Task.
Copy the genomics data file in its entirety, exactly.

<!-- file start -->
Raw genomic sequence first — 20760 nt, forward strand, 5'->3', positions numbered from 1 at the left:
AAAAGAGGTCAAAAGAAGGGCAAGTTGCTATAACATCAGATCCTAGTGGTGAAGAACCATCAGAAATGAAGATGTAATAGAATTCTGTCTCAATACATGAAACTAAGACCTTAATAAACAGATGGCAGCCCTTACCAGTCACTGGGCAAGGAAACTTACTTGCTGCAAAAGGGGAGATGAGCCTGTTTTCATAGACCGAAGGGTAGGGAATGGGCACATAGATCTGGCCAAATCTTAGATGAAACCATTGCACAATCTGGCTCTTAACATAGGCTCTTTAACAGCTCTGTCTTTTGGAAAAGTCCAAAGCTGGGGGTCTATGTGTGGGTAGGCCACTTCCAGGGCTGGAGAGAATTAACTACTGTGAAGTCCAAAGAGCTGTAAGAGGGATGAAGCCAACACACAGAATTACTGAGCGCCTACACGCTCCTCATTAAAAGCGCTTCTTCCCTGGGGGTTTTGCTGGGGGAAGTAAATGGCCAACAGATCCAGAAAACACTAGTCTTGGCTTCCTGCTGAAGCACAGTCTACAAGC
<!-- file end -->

Raw genomic sequence first — 20760 nt, forward strand, 5'->3', positions numbered from 1 at the left:
AAAAGAGGTCAAAAGAAGGGCAAGTTGCTATAACATCAGATCCTAGTGGTGAAGAACCATCAGAAATGAAGATGTAATAGAATTCTGTCTCAATACATGAAACTAAGACCTTAATAAACAGATGGCAGCCCTTACCAGTCACTGGGCAAGGAAACTTACTTGCTGCAAAAGGGGAGATGAGCCTGTTTTCATAGACCGAAGGGTAGGGAATGGGCACATAGATCTGGCCAAATCTTAGATGAAACCATTGCACAATCTGGCTCTTAACATAGGCTCTTTAACAGCTCTGTCTTTTGGAAAAGTCCAAAGCTGGGGGTCTATGTGTGGGTAGGCCACTTCCAGGGCTGGAGAGAATTAACTACTGTGAAGTCCAAAGAGCTGTAAGAGGGATGAAGCCAACACACAGAATTACTGAGCGCCTACACGCTCCTCATTAAAAGCGCTTCTTCCCTGGGGGTTTTGCTGGGGGAAGTAAATGGCCAACAGATCCAGAAAACACTAGTCTTGGCTTCCTGCTGAAGCACAGTCTACAAGC